I honestly think the YotaPhone was one of the coolest smartphone innovations of 2013, and while I wouldn't exactly be the first in line to buy a device from an unproven OEM, Yota Devices has once again piqued my curiosity with their announcement of the "next generation" YotaPhone here at MWC.
The new YotaPhone solves what was arguably the biggest problem with the original's otherwise innovative concept - interacting with the e-Ink display.
File this under more is better – Qualcomm has just announced new ARM chips with more bits and more cores than ever before. The Snapdragon 610 and 615 are the chip maker's new 64-bit mobile processors, and the 615 packs eight CPU cores. Despite the big headlining features, these aren't intended to be flagship chips.
Qualcomm is in the habit of making custom CPUs for its ARM chips – those are the Krait cores you hear so much about.
Snapdragon 800, you say? Old hat, dear readers. Meet Snapdragon 801 - it's the Snapdragon 800 you've come to know and love, plus one. With Qualcomm's flagship mobile chip having had over a year since its announcement at CES 2013 - and no definitive successor in sight - it seems the world's #1 ARM chip vendor thought it would be wise to give the 800 a bit of a facelift for the first half of 2013.
When a new Android device comes out, we spend a lot of time obsessing over which ARM chip it runs and how much RAM there is, but the storage speed often has a significant impact on performance too. Although, mobile flash storage controllers haven't been been improving at the same rate as other hardware. SanDisk hopes to fix that with the iNAND Extreme embedded storage platform, which offers three times the random write speed and twice the sequential read speed of current solutions.
SanDisk has announced a new step up in the mobile storage department. The company's new microSD card packs a whopping 128GB of space, and it can be yours for a mere 200 bucks. This is the first 128GB microSDXC card on the market, doubling the size of previously available cards.
Users of the Subsonic music streaming service are probably familiar with DSub, which was already highly praised. Well, it just learned a new tricks. Top billing for this update goes to Chromecast support, which lets you pipe online and local music your nearest HDMI port. That's not all DSub has in store, though.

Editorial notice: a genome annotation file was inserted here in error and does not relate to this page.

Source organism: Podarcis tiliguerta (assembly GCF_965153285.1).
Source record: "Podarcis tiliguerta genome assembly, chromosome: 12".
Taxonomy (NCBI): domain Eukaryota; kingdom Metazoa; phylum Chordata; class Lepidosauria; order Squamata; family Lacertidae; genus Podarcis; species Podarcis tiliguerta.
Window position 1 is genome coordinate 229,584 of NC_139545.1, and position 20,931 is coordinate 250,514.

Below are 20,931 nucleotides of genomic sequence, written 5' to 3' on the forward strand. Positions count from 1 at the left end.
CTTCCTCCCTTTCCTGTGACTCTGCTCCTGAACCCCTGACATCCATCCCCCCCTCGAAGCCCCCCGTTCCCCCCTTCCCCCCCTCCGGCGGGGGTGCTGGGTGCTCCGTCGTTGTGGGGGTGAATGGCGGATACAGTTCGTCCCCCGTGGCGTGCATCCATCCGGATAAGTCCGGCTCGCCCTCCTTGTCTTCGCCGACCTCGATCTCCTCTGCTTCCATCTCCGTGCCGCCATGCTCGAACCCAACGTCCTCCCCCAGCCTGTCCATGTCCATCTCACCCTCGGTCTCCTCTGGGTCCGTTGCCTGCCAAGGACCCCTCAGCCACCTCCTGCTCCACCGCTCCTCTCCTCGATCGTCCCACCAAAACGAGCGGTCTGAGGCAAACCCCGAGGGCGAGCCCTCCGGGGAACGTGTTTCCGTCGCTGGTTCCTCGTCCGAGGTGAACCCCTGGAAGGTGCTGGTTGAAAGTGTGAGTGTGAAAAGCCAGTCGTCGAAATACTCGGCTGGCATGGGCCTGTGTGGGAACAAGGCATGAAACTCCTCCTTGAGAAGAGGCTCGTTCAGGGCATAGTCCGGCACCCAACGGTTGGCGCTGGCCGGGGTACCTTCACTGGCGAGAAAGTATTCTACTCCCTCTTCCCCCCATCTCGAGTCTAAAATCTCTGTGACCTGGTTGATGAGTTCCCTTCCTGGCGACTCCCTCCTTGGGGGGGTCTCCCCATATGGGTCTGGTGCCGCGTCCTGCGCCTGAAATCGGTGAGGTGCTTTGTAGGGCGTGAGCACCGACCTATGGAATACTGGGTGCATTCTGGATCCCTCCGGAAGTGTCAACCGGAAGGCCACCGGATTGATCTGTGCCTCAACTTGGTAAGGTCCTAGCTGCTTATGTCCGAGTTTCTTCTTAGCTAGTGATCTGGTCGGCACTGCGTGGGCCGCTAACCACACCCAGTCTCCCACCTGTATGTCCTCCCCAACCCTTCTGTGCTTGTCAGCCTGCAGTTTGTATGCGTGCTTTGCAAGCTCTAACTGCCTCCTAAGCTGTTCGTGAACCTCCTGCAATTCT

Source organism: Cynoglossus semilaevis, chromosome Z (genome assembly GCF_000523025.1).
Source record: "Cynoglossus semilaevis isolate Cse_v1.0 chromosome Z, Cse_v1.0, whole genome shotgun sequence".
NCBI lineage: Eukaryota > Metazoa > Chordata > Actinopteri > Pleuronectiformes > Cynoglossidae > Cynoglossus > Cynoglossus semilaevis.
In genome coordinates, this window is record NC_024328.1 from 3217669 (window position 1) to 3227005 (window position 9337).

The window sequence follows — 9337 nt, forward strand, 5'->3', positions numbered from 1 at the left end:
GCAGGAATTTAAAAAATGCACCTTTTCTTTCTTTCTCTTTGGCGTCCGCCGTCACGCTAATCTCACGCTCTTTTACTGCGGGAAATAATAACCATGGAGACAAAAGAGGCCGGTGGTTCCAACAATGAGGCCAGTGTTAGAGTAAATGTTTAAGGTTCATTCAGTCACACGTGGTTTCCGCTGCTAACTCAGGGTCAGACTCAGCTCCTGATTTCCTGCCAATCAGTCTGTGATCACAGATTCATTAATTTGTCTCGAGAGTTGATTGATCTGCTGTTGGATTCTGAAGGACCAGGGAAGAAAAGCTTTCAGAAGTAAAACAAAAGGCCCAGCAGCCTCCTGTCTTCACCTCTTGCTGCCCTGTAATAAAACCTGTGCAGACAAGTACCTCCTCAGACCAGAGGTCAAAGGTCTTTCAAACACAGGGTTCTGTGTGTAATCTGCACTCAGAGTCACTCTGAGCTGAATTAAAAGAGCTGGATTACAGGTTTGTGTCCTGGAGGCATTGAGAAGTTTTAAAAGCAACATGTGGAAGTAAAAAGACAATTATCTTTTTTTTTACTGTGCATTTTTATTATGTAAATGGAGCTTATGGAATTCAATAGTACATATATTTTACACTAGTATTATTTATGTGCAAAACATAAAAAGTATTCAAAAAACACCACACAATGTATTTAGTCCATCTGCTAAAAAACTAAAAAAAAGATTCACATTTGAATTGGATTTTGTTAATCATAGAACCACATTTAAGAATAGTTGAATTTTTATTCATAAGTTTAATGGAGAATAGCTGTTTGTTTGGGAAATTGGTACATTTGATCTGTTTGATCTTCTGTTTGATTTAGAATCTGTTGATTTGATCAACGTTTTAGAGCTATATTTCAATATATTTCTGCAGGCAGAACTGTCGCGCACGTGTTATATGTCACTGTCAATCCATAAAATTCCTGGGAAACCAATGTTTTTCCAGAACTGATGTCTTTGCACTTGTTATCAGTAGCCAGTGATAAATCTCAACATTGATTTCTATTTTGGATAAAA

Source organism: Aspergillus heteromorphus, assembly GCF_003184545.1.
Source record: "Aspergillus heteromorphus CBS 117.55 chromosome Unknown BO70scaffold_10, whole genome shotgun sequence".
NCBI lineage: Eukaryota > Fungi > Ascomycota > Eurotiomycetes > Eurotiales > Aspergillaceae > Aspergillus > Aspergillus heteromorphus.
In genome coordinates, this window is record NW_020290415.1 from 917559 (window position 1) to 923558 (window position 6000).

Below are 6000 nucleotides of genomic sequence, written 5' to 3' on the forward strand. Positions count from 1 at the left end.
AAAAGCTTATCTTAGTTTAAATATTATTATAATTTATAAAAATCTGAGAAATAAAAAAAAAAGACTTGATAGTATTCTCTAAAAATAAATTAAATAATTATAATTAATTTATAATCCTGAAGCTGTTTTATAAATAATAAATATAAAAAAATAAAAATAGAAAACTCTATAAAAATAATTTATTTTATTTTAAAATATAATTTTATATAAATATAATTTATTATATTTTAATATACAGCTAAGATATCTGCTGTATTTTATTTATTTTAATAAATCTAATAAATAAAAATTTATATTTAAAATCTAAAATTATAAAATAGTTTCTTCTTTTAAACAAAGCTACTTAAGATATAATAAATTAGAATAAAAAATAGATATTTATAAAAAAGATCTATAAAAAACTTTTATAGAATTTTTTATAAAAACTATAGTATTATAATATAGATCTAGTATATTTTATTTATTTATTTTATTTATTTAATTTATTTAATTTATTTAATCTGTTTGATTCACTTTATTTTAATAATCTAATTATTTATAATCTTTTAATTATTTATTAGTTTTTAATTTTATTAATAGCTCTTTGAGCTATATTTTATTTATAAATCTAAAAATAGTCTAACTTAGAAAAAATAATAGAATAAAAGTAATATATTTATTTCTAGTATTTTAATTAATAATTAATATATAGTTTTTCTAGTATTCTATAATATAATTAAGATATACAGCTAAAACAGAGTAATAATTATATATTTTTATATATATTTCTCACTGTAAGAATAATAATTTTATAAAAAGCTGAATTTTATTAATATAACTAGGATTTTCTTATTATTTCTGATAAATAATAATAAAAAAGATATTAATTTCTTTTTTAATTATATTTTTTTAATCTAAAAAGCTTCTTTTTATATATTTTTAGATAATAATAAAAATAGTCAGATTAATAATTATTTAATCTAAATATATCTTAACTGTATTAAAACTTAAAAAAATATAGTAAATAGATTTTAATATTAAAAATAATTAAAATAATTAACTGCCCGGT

The new Samsung smartwatches might not have Android, but that doesn't mean they will be devoid of apps. PayPal has posted a video of its new smartwatch app in action on the Gear 2. This is a cartoonish rendering, but the real app will reportedly function just like we see in the video.
The expansive parking lots of your local mall can be a nightmare as you scan the sea of metal and glass to find your car. There are plenty of apps that will set a GPS marker to help you find it, but you have to actually remember to use them. Auto Finder takes care of things for you all on its own, though. Just install the app, and it always knows where you left the car.
Just in case you were worried there wouldn't be anything intriguing or unexpected about Galaxy S5, check this out - Spritz, a new company (launched February 23rd) looking to "reinvent reading" will be coming exclusively to the S5 and Gear 2 by way of an email app. From Spritz's news release it isn't clear whether this will be the default app on the phone or a preloaded one, but the technology itself makes it interesting either way.
Besides the TalkBand B1, Huawei introduced three other devices in their MWC presentation - the MediaPad X1 7.0, MediaPad M1 8.0, and the Ascend G6. The first is pegged as a phone/tablet hybrid, the second just a tablet (capable of Wi-Fi calling and SMS), and the third a budget to mid-range phone.
We'll take a quick look at all three, but let's start with the MediaPad X1.
MediaPad X1 7.0
The X1 "combines the functionality of a smartphone and tablet" in its aluminum alloy body, and besides Huawei's own suite of software enhancements with Emotion UI 2.0, has plenty of specs worth looking twice at.